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Moldovan Premier Says Early Elections 'Unavoidable'


Vlad Filat's ruling coalition of four pro-Western parties had been seeking to change the constitution through a referendum in an effort to avoid the early elections.

Vlad Filat's ruling coalition of four pro-Western parties had been seeking to change the constitution through a referendum in an effort to avoid the early elections.

CHISINAU -- Moldovan Prime Minister Vlad Filat has warned that early elections are "unavoidable" despite his government's attempts to prolong its six-month tenure, RFE/RL's Moldovan Service reports.

The country's parliament has already failed to elect a new head of state twice and is bound by the constitution to be dissolved by mid-June and for new elections to be called.

Filat's ruling coalition of four pro-Western parties -- who face fierce opposition in parliament from the Communists they ousted in elections last summer -- had been seeking to change the constitution through a referendum in an effort to avoid the early elections.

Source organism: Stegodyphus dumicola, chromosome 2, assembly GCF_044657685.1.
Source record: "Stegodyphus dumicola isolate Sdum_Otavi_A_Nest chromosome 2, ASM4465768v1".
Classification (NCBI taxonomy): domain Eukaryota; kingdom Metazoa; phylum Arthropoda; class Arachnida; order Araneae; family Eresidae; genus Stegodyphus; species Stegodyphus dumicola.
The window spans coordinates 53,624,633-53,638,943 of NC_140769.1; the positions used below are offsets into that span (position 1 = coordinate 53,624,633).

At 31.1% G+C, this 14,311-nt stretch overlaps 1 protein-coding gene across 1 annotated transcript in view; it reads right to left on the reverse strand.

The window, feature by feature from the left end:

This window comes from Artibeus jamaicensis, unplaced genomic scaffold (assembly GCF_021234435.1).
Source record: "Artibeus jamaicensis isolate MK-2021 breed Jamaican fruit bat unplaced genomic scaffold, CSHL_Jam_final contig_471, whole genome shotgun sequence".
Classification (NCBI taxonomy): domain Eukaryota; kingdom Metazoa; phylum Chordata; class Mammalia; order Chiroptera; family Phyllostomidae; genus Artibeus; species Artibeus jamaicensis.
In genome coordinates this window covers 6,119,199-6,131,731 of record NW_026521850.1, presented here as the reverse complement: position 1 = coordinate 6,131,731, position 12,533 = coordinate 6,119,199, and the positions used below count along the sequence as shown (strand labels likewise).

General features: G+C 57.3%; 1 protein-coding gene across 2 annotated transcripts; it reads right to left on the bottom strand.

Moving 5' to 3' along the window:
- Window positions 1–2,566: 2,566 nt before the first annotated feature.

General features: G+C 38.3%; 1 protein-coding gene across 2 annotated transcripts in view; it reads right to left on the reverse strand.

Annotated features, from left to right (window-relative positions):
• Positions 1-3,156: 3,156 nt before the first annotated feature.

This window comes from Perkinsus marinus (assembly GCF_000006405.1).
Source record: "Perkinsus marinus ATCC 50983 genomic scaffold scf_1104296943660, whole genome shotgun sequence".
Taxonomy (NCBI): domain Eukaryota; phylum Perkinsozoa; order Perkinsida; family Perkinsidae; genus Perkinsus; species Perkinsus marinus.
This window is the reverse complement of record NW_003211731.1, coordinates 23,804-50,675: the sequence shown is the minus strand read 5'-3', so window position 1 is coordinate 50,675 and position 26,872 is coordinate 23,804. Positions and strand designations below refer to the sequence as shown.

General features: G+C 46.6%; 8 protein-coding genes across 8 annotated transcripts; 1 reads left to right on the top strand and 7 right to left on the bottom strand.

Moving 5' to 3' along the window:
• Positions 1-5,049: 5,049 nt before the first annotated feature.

But Filat said on March 17 that his government would follow the Venice Commission stance rather than risk losing its credibility abroad.

Last week, the commission urged Chisinau to hold early elections rather than to hastily change the constitution and set a precedent that the commission warned could undermine the country's long-term stability.

Analysts say Filat's coalition could fare poorly in new polls due in large part to unpopular reforms it has promoted under pressure from the International Monetary Fund (IMF), which has granted crisis-hit Moldova a $500 million loan.
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